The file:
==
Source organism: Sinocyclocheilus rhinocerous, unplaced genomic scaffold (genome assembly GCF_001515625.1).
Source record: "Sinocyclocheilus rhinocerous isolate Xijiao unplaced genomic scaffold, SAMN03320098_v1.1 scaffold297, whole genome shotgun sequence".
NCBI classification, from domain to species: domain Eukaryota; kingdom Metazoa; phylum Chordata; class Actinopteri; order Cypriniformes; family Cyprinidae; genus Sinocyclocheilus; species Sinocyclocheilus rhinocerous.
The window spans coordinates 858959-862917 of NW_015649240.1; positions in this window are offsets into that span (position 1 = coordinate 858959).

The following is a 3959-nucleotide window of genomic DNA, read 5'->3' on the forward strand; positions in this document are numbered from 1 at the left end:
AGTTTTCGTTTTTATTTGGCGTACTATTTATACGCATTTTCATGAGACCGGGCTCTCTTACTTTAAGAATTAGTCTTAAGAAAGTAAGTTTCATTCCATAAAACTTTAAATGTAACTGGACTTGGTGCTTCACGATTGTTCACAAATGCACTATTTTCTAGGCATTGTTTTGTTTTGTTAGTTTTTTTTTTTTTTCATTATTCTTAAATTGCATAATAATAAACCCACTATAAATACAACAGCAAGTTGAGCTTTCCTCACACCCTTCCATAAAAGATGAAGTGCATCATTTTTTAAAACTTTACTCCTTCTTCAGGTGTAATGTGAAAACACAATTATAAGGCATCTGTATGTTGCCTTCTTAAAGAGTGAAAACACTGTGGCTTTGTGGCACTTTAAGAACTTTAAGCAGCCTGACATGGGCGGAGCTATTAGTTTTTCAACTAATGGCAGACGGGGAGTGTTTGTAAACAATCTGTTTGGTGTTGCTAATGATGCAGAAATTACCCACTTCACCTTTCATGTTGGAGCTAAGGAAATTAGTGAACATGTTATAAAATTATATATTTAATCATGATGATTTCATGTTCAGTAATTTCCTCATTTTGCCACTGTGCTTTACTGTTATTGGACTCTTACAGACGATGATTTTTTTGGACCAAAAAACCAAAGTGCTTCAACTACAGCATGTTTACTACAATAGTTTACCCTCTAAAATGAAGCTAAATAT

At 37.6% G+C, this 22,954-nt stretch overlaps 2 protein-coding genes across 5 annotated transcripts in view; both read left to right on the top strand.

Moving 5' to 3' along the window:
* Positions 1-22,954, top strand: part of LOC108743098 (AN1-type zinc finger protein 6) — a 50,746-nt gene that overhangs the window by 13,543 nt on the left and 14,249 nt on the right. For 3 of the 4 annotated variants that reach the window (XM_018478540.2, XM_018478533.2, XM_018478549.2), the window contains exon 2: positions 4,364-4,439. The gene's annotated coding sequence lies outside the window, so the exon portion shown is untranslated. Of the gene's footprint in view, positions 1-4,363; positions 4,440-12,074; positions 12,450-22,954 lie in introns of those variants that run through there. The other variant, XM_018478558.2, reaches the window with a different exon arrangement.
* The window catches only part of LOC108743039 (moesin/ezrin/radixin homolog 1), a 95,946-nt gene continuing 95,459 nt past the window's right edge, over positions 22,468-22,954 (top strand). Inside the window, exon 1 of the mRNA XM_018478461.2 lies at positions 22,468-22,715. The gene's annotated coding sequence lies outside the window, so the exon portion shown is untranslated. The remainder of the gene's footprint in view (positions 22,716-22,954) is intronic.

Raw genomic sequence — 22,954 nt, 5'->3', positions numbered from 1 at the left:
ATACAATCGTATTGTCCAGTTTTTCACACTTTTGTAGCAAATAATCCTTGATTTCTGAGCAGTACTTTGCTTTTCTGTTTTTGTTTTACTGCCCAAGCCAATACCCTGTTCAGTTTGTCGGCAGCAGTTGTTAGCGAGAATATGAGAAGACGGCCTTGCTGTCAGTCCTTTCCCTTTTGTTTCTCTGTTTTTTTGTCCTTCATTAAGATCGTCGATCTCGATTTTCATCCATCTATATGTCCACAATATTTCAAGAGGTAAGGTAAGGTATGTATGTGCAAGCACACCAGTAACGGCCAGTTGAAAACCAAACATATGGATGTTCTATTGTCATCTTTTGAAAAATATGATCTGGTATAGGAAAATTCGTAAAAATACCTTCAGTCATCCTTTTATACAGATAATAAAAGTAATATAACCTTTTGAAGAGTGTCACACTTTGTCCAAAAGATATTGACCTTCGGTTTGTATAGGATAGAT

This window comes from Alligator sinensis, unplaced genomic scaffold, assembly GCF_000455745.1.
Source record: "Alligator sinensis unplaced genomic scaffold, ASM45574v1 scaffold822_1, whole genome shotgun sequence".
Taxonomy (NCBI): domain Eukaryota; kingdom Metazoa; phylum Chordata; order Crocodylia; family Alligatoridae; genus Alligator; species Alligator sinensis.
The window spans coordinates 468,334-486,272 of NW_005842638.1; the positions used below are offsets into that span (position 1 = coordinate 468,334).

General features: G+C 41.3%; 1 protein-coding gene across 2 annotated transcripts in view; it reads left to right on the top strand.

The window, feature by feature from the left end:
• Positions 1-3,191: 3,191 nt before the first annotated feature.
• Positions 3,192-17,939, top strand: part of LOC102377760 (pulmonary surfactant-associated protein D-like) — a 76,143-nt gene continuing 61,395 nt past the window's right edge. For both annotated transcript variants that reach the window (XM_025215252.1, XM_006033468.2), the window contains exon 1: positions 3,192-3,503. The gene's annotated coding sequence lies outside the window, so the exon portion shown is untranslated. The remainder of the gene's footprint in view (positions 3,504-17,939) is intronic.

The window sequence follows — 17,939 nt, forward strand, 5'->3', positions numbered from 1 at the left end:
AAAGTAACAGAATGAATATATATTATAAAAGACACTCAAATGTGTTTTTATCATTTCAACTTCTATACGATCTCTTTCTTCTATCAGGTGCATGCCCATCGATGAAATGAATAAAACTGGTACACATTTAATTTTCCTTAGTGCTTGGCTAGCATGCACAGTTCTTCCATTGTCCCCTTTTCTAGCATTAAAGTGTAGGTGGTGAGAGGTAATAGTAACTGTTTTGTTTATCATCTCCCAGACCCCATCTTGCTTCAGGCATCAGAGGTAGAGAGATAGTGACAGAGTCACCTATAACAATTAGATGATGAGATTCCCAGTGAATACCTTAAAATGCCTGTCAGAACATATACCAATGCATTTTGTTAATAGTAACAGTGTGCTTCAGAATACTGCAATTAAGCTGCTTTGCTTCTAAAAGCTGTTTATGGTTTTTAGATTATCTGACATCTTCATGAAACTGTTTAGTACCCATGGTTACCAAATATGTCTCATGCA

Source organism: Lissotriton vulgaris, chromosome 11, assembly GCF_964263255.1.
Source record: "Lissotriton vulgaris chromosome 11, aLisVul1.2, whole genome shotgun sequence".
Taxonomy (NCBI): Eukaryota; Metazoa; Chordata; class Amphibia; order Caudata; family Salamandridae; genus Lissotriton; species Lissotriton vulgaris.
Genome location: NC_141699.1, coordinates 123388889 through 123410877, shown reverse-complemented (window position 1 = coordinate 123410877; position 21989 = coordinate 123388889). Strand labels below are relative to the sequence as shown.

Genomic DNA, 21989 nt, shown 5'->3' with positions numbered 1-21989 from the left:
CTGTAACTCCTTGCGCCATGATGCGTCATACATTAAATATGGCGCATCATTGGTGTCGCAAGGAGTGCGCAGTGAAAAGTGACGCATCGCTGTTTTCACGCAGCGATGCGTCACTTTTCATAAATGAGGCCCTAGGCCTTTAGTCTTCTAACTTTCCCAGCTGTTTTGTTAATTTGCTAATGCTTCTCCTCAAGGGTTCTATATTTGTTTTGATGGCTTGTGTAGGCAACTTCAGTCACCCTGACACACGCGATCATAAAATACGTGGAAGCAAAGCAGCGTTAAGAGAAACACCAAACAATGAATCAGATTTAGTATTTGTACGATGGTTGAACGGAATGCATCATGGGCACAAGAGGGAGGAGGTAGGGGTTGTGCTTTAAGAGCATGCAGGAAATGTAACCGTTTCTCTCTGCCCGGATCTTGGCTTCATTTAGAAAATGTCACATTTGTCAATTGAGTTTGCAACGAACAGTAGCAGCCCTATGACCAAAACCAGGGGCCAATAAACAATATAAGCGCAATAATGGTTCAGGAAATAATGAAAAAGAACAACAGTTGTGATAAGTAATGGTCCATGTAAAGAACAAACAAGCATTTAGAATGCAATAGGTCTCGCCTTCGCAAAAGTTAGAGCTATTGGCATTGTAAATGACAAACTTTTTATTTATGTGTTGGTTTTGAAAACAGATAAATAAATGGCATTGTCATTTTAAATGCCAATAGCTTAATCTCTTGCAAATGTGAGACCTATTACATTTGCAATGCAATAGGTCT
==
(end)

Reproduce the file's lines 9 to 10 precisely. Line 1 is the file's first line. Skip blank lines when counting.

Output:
* Positions 1-22,954, top strand: part of LOC108743098 (AN1-type zinc finger protein 6) — a 50,746-nt gene that overhangs the window by 13,543 nt on the left and 14,249 nt on the right. For 3 of the 4 annotated variants that reach the window (XM_018478540.2, XM_018478533.2, XM_018478549.2), the window contains exon 2: positions 4,364-4,439. The gene's annotated coding sequence lies outside the window, so the exon portion shown is untranslated. Of the gene's footprint in view, positions 1-4,363; positions 4,440-12,074; positions 12,450-22,954 lie in introns of those variants that run through there. The other variant, XM_018478558.2, reaches the window with a different exon arrangement.
* The window catches only part of LOC108743039 (moesin/ezrin/radixin homolog 1), a 95,946-nt gene continuing 95,459 nt past the window's right edge, over positions 22,468-22,954 (top strand). Inside the window, exon 1 of the mRNA XM_018478461.2 lies at positions 22,468-22,715. The gene's annotated coding sequence lies outside the window, so the exon portion shown is untranslated. The remainder of the gene's footprint in view (positions 22,716-22,954) is intronic.